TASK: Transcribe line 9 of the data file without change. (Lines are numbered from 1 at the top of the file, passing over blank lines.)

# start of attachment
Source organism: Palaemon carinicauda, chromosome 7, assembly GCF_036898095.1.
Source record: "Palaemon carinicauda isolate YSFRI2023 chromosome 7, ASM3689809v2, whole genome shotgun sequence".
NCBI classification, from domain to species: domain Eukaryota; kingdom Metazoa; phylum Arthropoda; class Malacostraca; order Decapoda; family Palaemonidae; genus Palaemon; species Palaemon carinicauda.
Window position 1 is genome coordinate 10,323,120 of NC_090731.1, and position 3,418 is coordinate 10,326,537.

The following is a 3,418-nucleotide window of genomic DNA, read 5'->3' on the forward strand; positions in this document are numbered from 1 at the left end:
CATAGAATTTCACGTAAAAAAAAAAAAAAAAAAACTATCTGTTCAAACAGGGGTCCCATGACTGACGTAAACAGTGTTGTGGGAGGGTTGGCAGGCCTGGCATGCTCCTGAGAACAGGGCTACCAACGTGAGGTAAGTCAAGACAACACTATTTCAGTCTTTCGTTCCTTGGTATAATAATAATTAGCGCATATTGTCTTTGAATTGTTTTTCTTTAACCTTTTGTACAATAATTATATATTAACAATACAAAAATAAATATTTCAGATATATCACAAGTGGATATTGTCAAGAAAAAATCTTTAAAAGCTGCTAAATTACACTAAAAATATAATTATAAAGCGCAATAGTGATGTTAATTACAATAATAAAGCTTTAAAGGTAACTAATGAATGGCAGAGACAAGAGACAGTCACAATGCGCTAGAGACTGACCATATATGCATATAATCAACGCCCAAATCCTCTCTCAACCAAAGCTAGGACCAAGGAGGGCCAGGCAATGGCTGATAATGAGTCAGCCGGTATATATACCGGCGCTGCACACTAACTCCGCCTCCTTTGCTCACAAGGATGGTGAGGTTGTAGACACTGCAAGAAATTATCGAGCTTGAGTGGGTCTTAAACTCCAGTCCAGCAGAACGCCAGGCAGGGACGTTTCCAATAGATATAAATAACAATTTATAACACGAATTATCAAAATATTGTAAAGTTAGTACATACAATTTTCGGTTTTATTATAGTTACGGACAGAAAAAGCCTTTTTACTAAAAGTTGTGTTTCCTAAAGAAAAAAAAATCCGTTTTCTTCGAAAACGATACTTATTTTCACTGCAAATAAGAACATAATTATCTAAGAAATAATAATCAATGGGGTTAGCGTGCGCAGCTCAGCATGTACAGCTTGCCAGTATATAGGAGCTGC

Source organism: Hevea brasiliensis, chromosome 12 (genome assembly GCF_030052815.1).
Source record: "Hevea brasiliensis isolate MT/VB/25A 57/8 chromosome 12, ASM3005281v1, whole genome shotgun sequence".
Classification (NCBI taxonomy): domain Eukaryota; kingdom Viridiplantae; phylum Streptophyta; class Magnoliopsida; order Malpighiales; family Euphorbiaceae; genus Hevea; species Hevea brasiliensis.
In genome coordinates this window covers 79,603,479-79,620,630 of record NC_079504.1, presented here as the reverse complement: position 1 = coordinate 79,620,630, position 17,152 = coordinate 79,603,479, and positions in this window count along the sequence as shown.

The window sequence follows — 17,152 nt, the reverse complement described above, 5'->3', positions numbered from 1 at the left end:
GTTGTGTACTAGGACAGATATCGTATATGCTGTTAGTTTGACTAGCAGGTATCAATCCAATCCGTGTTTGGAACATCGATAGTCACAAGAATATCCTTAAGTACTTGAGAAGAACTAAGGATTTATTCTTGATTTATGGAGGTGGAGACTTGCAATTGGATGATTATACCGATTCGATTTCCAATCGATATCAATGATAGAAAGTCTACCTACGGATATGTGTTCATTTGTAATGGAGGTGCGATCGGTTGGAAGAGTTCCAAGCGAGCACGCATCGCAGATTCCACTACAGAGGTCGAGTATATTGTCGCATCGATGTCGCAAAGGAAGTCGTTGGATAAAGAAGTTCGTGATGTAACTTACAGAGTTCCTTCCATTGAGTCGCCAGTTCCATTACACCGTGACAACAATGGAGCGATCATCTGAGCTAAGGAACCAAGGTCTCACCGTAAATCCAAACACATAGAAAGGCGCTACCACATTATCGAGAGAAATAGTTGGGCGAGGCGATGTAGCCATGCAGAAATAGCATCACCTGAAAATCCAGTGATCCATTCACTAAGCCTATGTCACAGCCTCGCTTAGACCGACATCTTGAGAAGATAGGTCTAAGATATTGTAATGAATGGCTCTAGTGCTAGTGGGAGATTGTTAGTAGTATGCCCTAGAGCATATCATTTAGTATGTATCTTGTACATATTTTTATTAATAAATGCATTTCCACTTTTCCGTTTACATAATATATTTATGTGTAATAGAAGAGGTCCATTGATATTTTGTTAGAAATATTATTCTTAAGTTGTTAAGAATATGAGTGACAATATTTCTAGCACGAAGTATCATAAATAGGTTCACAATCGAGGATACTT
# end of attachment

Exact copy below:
Classification (NCBI taxonomy): domain Eukaryota; kingdom Viridiplantae; phylum Streptophyta; class Magnoliopsida; order Malpighiales; family Euphorbiaceae; genus Hevea; species Hevea brasiliensis.